Reflective DLL injection

Another way to execute code placed in memory is by linking it to a running process. DLL (Dynamically Linked Library) is a mechanism to share a library across multiple processes at run time. Used maliciously, it provides attackers the ability to run their code in the context of another legitimate running process. The malicious DLL can be downloaded into memory from a remote attacker-controlled machine and dynamically linked to a bonafide process. This evades any monitoring program that may be keeping track of the loading of executable modules on your system. An example of malware that uses Reflective DLL injection is HackTool:Win32/Mikatz!dha. If you are curious to see if your security controls can detect this exploit, you can run a safe attack using the “Execute Mimikatz by reflectively loading DLL in PowerShell” scenario from AttackIQ.

Persistence techniques

Writing code into memory and executing it is half the battle, but for long-lasting impact, the attackers need malware to persist after a reboot of the system. They accomplish this by hooking into system management tools and utilities so that they can be regularly invoked and used to hide from the watchful eyes of security monitoring tools. Windows systems have WMI (Windows Management Instrumentation) built into the OS to allow administrators to manage the system, both remotely and locally. WMI provides the ability to install event filters that execute code when a particular event occurs. Bad actors use this capability to subscribe to an event and execute malicious code when that event occurs, providing persistence after a reboot. You can find more details about WMI and how it can be used for persistence in the Black Hat paper “Abusing WMI to build Persistent, Asynchronous, and Fileless Backdoor.” Better still, you can experiment with your system to evaluate if you can subscribe to WMI events and execute scripts through AttackIQ's “Execute WMI Command” scenario.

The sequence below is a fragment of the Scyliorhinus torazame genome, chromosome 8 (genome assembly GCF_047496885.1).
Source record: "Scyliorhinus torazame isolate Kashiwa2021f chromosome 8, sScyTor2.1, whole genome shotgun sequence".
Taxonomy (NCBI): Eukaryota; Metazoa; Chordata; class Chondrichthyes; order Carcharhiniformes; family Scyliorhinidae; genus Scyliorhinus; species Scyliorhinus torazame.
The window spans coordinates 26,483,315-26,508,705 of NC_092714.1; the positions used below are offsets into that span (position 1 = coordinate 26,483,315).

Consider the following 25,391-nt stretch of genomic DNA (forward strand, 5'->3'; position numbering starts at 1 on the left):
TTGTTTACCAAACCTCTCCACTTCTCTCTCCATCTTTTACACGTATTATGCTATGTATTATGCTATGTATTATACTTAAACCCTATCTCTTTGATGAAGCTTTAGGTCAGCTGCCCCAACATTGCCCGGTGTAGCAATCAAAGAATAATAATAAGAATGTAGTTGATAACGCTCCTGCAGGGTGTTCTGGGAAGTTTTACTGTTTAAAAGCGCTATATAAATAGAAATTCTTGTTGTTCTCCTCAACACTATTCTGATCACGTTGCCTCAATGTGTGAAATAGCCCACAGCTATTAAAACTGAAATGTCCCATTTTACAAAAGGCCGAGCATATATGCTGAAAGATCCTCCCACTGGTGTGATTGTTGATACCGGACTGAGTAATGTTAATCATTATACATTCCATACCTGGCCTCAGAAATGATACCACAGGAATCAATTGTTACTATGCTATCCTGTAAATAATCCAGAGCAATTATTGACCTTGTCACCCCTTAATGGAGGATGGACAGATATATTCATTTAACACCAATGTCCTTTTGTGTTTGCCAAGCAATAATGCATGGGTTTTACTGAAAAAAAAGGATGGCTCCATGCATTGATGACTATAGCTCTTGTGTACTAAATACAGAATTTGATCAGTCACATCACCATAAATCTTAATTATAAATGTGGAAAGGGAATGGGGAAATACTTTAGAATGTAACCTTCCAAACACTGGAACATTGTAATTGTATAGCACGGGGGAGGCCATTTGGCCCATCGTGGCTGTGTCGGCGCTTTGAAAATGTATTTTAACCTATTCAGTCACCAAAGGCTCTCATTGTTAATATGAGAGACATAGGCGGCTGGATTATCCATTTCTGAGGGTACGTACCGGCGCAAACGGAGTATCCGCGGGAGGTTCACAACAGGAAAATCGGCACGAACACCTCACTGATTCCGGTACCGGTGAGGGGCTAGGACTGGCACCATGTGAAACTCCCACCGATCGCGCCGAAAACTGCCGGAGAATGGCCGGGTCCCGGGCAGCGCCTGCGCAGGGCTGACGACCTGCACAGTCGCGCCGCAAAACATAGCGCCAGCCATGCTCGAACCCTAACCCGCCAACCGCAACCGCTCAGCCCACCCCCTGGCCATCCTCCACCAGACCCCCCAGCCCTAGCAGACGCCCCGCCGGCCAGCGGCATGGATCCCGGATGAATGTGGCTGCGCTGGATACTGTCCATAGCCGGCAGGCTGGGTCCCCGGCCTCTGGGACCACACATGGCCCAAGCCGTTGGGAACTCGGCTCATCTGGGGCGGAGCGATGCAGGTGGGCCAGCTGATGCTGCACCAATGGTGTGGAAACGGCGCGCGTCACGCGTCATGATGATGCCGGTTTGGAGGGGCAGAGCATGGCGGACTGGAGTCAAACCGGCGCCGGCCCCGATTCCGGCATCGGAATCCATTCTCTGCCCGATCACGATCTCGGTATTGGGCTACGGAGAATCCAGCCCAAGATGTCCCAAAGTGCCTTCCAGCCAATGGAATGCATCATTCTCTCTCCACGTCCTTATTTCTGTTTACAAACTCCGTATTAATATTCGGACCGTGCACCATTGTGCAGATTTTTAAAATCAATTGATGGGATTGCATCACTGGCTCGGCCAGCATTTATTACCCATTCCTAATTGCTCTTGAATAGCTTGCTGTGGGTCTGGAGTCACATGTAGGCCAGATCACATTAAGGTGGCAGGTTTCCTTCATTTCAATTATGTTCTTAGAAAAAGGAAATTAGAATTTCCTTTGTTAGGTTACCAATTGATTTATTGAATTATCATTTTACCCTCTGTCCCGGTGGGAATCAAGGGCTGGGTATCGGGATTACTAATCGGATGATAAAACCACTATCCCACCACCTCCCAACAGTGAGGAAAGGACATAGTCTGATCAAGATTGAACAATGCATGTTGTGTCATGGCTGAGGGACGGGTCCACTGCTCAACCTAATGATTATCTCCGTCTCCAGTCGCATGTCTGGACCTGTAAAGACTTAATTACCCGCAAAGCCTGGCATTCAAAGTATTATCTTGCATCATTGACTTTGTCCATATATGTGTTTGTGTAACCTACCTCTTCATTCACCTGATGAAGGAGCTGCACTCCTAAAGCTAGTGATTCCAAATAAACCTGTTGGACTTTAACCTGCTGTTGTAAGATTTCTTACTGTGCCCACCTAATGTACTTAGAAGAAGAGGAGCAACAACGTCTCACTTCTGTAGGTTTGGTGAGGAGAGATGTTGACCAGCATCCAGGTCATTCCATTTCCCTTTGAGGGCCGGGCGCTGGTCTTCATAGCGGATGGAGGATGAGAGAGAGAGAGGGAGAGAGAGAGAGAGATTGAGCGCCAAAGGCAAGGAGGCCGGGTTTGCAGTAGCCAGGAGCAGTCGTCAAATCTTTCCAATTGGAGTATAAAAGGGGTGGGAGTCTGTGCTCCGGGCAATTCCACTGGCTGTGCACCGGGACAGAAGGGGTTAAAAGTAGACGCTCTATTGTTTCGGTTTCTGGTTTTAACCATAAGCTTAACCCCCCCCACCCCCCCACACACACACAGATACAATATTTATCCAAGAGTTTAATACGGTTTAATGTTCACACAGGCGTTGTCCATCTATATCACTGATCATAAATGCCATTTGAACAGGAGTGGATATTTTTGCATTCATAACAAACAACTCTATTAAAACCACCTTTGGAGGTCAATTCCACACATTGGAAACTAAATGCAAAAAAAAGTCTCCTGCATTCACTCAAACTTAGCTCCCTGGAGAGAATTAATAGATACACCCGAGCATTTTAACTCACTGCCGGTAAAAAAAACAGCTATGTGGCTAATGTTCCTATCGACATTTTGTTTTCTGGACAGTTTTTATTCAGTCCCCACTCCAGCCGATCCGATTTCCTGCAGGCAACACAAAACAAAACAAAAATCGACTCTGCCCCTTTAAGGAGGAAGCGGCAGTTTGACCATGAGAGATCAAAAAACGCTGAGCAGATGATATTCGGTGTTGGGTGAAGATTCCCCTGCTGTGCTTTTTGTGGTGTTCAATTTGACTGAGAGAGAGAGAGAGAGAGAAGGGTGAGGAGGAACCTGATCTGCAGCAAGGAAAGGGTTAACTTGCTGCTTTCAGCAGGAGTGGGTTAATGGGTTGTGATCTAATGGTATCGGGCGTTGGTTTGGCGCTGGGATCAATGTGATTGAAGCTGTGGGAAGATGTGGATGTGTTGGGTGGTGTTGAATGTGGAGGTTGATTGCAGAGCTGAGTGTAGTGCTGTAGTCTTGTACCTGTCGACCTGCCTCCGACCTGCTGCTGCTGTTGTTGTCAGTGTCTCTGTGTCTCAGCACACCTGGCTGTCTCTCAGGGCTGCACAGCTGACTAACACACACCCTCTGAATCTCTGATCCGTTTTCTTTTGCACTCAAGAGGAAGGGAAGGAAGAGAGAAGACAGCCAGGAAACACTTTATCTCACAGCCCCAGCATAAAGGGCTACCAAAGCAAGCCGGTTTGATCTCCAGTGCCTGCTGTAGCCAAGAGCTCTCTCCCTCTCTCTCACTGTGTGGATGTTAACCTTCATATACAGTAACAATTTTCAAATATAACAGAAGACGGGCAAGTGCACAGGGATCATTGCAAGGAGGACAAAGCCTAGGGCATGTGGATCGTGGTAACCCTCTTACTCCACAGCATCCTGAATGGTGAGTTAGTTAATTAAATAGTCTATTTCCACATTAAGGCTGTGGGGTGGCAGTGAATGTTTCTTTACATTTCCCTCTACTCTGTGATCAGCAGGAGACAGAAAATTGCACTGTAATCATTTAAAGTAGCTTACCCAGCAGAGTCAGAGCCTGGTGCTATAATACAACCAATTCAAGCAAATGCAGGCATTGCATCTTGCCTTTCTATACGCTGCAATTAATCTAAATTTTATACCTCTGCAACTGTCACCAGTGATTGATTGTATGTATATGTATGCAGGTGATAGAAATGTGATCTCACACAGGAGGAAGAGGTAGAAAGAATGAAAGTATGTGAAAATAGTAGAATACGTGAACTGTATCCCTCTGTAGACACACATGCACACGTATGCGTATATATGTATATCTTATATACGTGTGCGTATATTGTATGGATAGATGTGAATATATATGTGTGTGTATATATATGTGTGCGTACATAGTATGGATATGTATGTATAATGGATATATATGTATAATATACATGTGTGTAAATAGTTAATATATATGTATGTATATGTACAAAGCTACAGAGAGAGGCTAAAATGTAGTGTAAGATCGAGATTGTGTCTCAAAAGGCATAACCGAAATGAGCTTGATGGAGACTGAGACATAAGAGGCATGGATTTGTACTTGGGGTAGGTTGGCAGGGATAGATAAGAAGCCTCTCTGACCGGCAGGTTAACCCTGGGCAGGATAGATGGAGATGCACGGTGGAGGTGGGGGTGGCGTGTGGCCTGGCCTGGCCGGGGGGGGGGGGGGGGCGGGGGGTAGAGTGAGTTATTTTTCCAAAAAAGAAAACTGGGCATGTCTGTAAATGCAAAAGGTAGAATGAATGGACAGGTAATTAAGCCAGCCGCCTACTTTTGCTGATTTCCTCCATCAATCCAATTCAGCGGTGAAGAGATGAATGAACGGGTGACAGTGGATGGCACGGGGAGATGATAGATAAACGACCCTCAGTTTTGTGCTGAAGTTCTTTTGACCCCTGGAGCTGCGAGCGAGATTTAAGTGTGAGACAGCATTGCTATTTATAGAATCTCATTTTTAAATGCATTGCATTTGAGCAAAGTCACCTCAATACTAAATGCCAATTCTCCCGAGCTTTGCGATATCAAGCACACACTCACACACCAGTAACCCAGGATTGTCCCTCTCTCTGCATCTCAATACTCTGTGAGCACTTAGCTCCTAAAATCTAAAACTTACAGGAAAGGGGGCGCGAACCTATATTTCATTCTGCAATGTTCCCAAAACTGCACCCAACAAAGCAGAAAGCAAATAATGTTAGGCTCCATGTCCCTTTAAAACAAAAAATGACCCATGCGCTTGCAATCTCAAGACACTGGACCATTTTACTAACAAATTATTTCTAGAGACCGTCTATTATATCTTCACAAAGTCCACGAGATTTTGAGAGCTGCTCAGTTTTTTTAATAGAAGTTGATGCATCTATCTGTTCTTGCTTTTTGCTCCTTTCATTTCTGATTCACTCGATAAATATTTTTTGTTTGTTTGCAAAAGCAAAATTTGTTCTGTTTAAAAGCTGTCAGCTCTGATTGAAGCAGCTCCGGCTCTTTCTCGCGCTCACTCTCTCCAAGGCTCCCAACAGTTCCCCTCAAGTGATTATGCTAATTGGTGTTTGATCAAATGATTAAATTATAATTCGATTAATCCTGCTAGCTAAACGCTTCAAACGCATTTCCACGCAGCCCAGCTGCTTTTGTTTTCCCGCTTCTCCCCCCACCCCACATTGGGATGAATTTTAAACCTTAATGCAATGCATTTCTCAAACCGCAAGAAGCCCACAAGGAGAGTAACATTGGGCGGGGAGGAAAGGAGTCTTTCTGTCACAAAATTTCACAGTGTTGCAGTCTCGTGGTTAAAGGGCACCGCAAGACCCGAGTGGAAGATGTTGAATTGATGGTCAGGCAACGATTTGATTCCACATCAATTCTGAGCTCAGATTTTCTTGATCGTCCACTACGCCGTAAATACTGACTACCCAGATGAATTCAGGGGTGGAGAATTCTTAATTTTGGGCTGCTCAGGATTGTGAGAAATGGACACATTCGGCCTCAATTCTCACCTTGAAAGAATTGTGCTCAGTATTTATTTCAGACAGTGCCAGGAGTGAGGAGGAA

Script Based techniques

If you are a purist, you are probably thinking that scripts reside in files; does this technique really belong here? However, these scripts can be embedded in benign files like Word documents, further obfuscating them to keep them hidden from traditional malware detection agents. Last year, security researchers from Proofpoint uncovered a weaponized document building service to create malicious Microsoft Office Documents. They called it LCG kit, as it uses polymorphic shellcode and a Linear Congruential Generator to encrypt the final stage of the code and its location. This kit seems to be popular among many different cybercriminal groups in email campaigns involving thousands of malicious email messages. You can check out if your system is able to download one of these infected documents in a safe manner using the LCG Kit scenario from AttackIQ. 

That’s all for this week and to all my fellow cyber predators out there, Happy Hunting!
Vinod Peris, Vice President of Engineering, AttackIQ
 


 

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About the Author

Vinod Peris
VP of Engineering, AttackIQ